It is a shame that inequality has become sharper during our constitutional democracy than during apartheid.
More sun than clouds. Mild.
Kaizer Chiefs fans attack a security guard at the Moses Mabhida stadium in Durban. (Screen grab via SABC)
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When soldiers return from war, they get debriefed and demobilised.
Apartheid was war, low-key as it may have been. But sadly, hundreds of thousand who were involved, one way or another, were left to their own devices to come out of centuries of anger, dehumanisation, fear and violence.
Some have come out well. But others are currently destroying society. They are full of hate and anger. They also have huge bouts of self-hate which they express on their own.
Violence is also visited on the children and women, because they are perceived to be weak and defenceless.
We are a society that needs healing. Truth and reconciliation did not deliver that. Poor service delivery, lack of economic development, unemployment and continued poverty all abet and exacerbate the situation.
The violent scenes witnessed at the Moses Mabhida Stadium on Saturday evening, where fans of the losing Kaizer Chiefs invaded the pitch, vandalised property and assaulted, to a pulp, a security guard, attest to our culture of violence.
We are a society that breeds bad and violent men. We can choose to ignore this reality or even try to justify it, but it is fact.
Men abuse and rape women every day. Men maim and kill their girlfriends and wives. Boys harass girls at school. Women cannot walk or run in parks or on the roads without being harassed or fearing for their lives.
Astute men use their office to abuse and intimidate women at work. Leaders and teachers sleep with women much younger than their own children. Even men of the cloth abuse women in the name of God.
Are boys not vulnerable to?
Whereas, over the past two decades or so, society has done so much to reverse the injustices visited upon black people in general and women, these efforts are not matched by work to heal men, black men, of the ravages of a system that dehumanised them.
The government even created a ministry for women, children and people with disabilities, rightfully so. These groups remain most vulnerable to the violence and hate from us men.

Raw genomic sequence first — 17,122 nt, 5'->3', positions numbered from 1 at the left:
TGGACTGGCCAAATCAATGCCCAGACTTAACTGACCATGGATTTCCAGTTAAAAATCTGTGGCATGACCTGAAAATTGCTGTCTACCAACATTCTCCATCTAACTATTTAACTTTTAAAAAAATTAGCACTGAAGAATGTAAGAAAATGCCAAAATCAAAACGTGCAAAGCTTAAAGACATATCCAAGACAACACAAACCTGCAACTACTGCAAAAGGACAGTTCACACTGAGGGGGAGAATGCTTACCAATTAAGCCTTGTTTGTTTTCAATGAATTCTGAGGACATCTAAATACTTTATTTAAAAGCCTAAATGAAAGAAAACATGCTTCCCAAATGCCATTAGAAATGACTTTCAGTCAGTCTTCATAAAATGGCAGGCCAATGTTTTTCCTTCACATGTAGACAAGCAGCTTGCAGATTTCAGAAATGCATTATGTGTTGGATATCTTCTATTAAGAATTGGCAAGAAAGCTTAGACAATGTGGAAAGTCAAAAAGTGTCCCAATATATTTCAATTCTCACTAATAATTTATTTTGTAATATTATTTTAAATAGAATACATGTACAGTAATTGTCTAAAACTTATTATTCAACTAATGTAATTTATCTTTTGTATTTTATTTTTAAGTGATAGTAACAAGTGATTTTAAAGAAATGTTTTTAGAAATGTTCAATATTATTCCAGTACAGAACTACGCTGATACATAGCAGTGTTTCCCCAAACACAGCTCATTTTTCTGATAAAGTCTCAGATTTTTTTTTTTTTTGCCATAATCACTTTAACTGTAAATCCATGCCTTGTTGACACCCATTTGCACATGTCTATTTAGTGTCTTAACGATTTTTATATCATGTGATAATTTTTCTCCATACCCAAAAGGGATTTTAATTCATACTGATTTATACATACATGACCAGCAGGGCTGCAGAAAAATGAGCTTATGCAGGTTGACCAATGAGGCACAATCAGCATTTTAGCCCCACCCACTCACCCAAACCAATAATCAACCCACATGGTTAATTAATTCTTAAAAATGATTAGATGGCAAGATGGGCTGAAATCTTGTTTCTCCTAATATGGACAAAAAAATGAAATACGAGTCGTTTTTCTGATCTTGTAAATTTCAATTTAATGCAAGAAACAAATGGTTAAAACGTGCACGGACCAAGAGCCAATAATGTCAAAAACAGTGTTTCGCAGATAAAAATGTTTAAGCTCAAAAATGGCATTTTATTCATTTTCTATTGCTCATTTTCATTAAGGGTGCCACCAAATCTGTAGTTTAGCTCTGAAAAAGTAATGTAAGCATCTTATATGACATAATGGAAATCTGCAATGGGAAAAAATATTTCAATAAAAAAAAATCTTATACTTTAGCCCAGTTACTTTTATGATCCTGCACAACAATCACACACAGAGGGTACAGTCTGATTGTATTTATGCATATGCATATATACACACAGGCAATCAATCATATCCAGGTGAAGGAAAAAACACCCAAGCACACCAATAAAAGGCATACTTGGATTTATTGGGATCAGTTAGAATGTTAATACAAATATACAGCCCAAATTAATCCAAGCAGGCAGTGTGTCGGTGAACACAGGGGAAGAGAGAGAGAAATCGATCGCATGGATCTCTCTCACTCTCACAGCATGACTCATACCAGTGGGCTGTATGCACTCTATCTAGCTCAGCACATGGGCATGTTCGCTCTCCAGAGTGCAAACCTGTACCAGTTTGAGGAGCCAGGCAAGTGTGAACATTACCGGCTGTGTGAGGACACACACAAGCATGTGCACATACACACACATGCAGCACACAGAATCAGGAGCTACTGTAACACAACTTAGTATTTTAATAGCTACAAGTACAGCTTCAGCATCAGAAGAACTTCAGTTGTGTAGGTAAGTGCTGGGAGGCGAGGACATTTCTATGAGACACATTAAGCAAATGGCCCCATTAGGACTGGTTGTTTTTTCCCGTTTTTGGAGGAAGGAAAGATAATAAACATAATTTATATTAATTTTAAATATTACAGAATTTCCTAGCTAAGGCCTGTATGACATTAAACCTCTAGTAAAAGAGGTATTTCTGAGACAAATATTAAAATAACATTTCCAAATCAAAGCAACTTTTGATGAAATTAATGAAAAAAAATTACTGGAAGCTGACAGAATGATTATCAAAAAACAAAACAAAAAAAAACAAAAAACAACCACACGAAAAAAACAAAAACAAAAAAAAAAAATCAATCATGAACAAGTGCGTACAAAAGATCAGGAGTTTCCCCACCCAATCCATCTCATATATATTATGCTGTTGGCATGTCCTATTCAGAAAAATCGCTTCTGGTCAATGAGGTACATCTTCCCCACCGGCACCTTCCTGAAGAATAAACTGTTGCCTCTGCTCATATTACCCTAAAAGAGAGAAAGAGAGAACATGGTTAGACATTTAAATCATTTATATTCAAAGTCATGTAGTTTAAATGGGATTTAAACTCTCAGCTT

But what about boys? Are they not vulnerable too?
Our boys, especially in the townships, still live with violence around them. They see their fathers attack and abandon their mothers. They hero worship criminals who vandalise and steal other people’s properties.
The boys still live in surroundings where the only solution to problems is violence. They see buildings being looted and torched during political unrest, much like the current situation in Mahikeng.
The language of violence and anger is normalised. There are no new pictures shown; no new stories told.
I argue that if we do not treat our boys as a vulnerable group, and focus some energy on them, we will continue to see this vicious cycle, where we develop women out of victimhood, but continuously – at least inadvertently – breed culprits that will victimise those women.
Culture of entitlement over women’s bodies
If we do not create programmes to create good men out of our boys, more girls will continue to quit school mid-term because of rape, abuse, prejudice and pregnancies by men who simply continue with their lives.
If we do not groom boys to become good men, the culture of "blessers" and sugar daddies will continue unabated. The culture of entitlement over women’s bodies and agency will be heightened.
What happened at Moses Mabhida is not unusual, nor is it a surprise. It happens every day. It will continue to happen unless we do something about it.
It is for this reason that I decided that I will not sit in my comfort zone and point fingers. I have started an initiative called Future Kings which aims to turn this tide, in whatever small way I can.
I have decided to go out into the country, reach as many boys as I can reach, to talk to them about their responsibility to society and how their actions can make or break our beautiful country.
Boys need to hear new stories. They need to hear that they can be "that guy" who is not a bully, a pervert, a drunk, an addict, a racist or a thief. And if not me to tell them that, then who?
We need a new beginning. We need to heal, especially our men. We need to demobilise, debrief and demilitarise them. We need a new social contract that speaks to how we relate to society, especially in distress. Anything short of this, our desired rise will continue to be delayed.
- Mabote is the Chief Volunteer Officer of the Rams Mabote Foundation.
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